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title:“George Mason to George Washington”
authors:George Mason
date written:1789-6-19

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last updated:Jan. 22, 2013, 8:44 a.m. UTC
retrieved:Oct. 15, 2021, 9:17 p.m. UTC

Mason, George. "Letter to George Washington." The Papers of George Mason. Vol. 3. Ed. A Rutland. Chapel Hill: The University of North Carolina Press, 1970. 1157-61. Print.
Recipient's Copy, Washington Papers, Library of Congress

George Mason to George Washington (June 19, 1789)

Virginia Gunston-Hall June 19th. 1789.
I am informed that Mr. Jefferson, in a Letter to Congress last November, pointed out the Impropriety of appointing a Consul General in France, and strongly recommended the Appointment of separate Consuls in such of the Principal Ports as America traded most considerably with. Indeed from any Idea I have been able to form of the Office & Duties of a Consul at a foreign Port (vizt.
to take Care of the due Performance of the Commercial Treaties between the two countrys, to examine and certify, according to the Laws of the Country in which he resides, the Registers and other Papers of the Ships of his own, to represent and procure Redress for any Injurys done to the Citizens of his own Country, to prevent or decide Differences between them, and to relieve occasionally their distress'd Seamen) they must require his constant Attendance at the Port in which he is placed, and consequently disqualify him from acting at any great Distance; and the Objections to acting by Deputies, besides the inevitable Delay of Business, are too obvious to mention. I think it therefore probable that Mr.
Jefferson's Sentiments, with Respect to the Necessity for separate Consuls, will meet your Approbation; and Bourdeaux having as much, or more of the American Trade than any other Port in France, I beg Leave to recommend to the Appointment of Consul for the Province of Guienne or Bourdeaux, Mr. Joseph Fenwick, my Son's Partner there; if upon Inquiry, you shall think him worthy of the Office. This Gentleman is a Native of Maryland, of an old and reputable Family there, and of the Roman Catholic Religion (a Circumstance which will add to his Respectability in a Roman Catholic country). He has been bred in the Commercial line, and having been setled in Business two or three Years in Bourdeaux, has acquired the Language, with considerable Knowledge in the Com-
mercial Laws & Customs of the Place; and tho' I was not personally acquainted with him myself, I was induced, from the Character I had of his Integrity Diligence and good Sense, to agree, most chearfully to my Son John's entering into partnership with him & his Brother Capt. James Fenwick, in the House of Fenwick Mason & Compy. Merchants in Bourdeaux; which, notwithstanding their fixed Plan of giving no Credits in America, and never advancing more than the certain Value of the Effects in their Hands, I have the pleasure to inform you now does more American business, I believe, than any other House in France; having had, since June 1788, besides some partial Shipments, the Consignment of eleven Vessels Cargoes from America; and has established a very respectable Character & Credit in Bourdeaux. Both the Mr. Carrolls of Mary-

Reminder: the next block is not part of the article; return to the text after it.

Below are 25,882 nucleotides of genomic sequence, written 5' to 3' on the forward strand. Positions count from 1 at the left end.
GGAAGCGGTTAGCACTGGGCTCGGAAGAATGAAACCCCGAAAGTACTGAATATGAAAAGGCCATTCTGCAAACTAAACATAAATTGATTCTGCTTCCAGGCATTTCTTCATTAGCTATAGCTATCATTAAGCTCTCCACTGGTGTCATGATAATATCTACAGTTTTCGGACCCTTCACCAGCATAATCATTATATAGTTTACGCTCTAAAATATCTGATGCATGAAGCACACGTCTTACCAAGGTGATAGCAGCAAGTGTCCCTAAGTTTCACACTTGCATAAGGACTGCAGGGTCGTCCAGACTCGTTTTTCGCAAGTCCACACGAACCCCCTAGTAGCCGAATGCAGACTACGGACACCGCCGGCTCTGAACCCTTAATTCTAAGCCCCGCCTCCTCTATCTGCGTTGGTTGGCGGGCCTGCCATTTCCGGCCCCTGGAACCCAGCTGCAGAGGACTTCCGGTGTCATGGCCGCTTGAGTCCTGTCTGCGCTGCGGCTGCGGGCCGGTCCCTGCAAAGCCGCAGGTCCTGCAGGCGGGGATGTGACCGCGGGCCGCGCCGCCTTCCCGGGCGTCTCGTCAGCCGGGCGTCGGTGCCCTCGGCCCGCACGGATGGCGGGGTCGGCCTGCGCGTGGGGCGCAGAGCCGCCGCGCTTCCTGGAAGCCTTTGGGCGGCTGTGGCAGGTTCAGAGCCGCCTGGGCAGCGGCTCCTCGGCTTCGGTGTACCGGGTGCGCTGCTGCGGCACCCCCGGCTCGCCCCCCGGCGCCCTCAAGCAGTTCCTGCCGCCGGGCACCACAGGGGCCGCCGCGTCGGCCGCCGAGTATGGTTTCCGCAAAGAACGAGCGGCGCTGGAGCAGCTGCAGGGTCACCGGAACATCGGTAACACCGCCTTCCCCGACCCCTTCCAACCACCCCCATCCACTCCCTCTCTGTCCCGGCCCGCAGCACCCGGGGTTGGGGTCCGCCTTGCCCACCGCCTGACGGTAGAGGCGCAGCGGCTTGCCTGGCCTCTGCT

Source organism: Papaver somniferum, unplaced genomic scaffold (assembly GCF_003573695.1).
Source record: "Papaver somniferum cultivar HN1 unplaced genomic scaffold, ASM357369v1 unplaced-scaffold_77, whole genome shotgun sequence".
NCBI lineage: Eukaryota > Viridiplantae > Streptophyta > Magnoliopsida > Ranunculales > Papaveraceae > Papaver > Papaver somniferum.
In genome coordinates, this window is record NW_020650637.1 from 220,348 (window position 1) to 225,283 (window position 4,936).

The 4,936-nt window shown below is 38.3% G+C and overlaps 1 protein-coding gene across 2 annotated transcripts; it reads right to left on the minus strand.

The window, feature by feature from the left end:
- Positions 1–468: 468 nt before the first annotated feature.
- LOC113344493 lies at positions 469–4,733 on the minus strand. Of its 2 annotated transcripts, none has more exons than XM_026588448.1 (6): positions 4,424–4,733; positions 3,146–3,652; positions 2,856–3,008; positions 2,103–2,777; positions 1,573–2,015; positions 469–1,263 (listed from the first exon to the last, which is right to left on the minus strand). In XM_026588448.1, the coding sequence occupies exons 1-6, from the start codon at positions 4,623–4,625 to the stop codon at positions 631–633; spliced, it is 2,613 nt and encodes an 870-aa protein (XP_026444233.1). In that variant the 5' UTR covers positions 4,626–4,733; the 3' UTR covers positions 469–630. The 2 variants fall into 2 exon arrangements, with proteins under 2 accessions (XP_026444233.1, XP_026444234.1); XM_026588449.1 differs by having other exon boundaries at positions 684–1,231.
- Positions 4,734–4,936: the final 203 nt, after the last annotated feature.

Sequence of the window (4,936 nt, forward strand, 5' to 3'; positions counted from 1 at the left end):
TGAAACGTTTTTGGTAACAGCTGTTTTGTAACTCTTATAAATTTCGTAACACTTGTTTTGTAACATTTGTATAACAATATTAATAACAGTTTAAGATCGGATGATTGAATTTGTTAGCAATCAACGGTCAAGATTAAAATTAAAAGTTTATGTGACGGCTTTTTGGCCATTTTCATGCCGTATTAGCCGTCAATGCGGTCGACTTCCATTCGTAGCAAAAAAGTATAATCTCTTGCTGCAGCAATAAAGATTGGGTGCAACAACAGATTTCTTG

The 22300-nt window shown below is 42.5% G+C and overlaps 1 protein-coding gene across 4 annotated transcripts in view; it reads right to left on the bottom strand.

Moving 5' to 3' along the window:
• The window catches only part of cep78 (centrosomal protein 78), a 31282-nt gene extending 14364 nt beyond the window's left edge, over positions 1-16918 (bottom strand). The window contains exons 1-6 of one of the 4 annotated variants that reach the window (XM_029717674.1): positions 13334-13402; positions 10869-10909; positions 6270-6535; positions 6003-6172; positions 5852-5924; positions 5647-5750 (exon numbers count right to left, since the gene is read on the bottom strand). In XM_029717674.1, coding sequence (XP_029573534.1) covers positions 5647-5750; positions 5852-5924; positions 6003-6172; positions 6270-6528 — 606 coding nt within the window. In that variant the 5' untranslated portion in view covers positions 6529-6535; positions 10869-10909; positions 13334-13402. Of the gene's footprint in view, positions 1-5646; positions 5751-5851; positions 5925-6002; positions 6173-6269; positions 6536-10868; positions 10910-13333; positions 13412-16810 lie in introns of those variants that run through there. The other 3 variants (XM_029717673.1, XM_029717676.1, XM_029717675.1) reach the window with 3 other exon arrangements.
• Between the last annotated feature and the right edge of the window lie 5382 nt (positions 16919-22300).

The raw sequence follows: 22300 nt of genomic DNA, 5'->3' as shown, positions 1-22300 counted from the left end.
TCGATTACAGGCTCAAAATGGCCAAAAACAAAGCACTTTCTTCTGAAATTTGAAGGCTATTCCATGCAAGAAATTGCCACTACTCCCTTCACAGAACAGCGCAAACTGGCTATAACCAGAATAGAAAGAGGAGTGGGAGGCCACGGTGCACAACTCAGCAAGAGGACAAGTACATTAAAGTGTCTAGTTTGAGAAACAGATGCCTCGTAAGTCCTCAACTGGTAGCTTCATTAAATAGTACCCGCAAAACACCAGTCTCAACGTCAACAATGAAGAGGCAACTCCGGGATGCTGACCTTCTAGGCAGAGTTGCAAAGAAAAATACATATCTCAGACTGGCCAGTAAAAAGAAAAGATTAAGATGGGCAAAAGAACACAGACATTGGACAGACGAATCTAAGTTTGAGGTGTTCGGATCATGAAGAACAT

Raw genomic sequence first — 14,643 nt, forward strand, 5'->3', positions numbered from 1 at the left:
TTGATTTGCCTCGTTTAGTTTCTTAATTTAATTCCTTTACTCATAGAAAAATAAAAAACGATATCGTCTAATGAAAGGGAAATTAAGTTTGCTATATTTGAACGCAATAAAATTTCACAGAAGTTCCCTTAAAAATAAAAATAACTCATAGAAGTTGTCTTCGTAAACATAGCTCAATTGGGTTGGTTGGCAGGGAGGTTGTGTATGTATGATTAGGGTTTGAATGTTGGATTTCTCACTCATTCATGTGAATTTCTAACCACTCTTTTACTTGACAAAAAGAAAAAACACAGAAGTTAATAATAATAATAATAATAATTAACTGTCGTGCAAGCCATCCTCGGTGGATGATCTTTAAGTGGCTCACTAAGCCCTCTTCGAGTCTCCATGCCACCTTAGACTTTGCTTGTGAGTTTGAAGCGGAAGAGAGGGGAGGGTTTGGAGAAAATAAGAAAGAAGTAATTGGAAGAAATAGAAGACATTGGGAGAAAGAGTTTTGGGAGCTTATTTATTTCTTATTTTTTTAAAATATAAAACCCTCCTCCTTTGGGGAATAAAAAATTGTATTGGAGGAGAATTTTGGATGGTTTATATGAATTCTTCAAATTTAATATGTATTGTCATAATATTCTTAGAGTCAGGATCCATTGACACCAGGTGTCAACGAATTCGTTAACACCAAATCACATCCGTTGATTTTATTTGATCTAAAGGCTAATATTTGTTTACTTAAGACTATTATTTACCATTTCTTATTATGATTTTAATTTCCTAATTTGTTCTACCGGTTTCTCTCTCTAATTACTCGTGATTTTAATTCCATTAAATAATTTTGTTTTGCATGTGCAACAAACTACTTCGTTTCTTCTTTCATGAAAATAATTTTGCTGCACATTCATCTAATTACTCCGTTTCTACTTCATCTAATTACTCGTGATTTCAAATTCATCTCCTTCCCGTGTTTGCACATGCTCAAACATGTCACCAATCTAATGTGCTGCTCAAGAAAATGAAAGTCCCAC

land, I believe, are well acquainted with Mr. Fenwick, and can give you every necessary Information concerning him. What I have said of him is to the best of my Knowledge, strictly just; and I flatter myself you have known me long enough to believe me incapable of recommending any Man to an Office, but from a firm Opinion that he wou'd discharge the Dutys of it with Honour to himself and Advantage to the Public. Shou'd the Appointment of a Consul General be still preferred, I think Mr. Fenwick capable of filling the Office with as much Propriety as any Man. The former Consul, Mr.
Barclay, I presume will hardly desire to return; as I am told he owes a great deal of Money in France, and escaped out of Jail in Bour-
deaux—an Anecdote of their Consul not very honourable to the United States.
I understand Mr. Jefferson, in his beforementioned Letter to Congress, specified the Ports at which Consuls wou'd be necessary; recommending the Person, at each place, who had been a Sort of Deputy to Mr. Barclay (tho' I believe he never had Authority to appoint deputies) in consequence whereof, a Mr. Bonfield was the person recommended for Bourdeaux; this, with Mr. Bonfield's Resi-
dence at the time in Bourdeaux, I have Reason to believe were Mr.